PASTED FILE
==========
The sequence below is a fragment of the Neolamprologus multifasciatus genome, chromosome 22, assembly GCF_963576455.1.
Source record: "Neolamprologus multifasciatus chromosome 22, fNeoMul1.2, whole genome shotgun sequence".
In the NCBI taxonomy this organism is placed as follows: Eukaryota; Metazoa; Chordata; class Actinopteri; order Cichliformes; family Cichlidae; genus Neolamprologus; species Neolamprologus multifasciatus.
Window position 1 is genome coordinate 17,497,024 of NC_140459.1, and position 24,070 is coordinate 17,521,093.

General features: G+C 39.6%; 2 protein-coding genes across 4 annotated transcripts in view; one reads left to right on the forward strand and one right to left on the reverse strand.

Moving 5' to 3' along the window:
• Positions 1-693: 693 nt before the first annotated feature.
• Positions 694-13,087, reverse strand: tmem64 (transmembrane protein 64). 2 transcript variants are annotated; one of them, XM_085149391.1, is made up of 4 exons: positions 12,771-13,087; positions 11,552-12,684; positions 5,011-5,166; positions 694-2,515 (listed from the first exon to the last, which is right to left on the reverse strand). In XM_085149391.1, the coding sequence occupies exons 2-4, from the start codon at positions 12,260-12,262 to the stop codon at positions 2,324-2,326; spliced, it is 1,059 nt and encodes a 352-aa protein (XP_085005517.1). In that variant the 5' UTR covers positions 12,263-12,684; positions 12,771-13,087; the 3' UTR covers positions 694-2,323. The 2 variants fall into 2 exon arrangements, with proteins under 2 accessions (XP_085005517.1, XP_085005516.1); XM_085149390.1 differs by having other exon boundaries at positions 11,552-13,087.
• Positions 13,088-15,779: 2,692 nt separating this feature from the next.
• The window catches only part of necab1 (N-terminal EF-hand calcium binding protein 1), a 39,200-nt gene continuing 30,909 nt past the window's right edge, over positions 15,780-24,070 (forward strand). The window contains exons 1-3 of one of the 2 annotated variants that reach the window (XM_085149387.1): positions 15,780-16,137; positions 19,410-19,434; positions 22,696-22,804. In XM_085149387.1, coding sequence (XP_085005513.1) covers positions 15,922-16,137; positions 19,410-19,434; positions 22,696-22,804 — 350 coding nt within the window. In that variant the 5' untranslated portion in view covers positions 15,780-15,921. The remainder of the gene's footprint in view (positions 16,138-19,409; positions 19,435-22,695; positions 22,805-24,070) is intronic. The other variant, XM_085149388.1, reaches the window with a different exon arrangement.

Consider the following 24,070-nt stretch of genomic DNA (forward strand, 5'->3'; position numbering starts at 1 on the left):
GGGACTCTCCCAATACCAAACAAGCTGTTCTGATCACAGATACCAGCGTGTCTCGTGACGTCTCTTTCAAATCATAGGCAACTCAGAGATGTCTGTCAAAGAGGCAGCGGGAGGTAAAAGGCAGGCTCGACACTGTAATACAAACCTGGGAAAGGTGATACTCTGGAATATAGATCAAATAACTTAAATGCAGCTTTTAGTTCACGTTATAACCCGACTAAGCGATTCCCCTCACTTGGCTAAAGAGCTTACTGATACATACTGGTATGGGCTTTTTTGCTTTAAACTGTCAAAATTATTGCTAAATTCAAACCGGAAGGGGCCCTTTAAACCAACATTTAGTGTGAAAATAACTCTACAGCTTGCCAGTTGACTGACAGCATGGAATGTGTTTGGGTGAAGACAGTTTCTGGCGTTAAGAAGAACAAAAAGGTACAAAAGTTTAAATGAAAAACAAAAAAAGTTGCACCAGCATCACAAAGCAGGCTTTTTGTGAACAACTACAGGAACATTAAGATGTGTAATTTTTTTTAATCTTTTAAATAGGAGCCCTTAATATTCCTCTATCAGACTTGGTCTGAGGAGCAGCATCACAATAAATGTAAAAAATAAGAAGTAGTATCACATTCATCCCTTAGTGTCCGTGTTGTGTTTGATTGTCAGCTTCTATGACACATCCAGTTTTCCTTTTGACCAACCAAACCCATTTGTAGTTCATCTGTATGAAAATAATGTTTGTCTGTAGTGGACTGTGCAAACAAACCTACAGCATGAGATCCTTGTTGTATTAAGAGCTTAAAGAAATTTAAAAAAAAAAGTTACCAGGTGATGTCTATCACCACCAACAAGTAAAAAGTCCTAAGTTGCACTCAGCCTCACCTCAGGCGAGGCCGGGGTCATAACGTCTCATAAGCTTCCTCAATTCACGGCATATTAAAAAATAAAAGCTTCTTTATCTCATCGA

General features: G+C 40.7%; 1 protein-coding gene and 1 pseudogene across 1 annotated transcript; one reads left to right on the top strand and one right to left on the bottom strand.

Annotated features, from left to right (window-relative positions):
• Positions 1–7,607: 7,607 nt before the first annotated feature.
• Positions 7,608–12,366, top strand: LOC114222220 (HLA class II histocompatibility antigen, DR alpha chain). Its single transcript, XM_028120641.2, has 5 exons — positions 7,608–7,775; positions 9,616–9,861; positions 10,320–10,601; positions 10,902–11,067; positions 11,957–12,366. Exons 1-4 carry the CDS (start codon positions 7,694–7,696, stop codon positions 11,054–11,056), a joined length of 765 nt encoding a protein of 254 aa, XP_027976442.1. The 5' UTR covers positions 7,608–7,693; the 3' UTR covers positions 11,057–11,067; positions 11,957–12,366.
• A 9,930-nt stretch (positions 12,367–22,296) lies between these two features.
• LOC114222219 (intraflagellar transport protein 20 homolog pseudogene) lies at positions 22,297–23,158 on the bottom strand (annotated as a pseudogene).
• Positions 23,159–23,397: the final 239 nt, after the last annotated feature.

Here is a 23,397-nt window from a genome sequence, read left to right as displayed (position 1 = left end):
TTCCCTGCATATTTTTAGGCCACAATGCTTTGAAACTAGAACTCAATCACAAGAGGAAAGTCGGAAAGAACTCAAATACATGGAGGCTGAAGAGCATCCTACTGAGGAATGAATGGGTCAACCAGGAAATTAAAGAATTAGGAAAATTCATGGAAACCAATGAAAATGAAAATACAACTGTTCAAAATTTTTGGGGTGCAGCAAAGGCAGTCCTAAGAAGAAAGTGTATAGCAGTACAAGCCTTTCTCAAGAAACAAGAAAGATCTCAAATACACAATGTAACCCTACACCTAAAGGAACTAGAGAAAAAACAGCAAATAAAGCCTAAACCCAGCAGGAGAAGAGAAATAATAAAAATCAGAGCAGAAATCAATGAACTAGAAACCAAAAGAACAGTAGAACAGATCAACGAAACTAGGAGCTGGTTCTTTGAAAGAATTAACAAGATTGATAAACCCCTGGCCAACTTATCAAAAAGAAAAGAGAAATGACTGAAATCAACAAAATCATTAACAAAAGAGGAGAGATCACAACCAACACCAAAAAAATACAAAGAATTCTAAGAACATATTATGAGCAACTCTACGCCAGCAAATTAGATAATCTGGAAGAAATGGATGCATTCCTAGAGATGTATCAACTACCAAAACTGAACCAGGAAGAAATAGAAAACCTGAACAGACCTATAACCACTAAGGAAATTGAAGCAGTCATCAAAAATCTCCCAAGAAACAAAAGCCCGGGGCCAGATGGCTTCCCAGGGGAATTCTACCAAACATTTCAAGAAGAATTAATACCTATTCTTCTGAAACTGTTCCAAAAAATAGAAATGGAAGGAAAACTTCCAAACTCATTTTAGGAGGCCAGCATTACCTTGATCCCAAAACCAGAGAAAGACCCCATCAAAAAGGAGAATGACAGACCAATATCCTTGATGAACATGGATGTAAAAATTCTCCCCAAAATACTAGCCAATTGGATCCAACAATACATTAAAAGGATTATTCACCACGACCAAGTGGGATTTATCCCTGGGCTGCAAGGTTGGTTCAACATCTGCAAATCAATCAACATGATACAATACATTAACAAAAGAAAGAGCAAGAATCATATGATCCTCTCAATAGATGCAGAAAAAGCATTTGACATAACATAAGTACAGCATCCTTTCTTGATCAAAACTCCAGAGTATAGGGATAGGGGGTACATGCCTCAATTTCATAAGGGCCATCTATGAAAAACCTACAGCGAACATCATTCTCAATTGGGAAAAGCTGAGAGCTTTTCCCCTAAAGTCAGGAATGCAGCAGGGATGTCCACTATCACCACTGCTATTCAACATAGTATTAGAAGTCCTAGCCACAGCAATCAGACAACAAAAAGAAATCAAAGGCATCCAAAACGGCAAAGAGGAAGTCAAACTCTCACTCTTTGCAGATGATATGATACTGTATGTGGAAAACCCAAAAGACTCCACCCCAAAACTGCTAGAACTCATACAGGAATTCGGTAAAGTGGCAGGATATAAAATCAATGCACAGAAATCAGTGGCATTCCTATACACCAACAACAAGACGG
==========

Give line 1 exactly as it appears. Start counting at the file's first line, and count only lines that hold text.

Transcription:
The sequence below is a fragment of the Neolamprologus multifasciatus genome, chromosome 22, assembly GCF_963576455.1.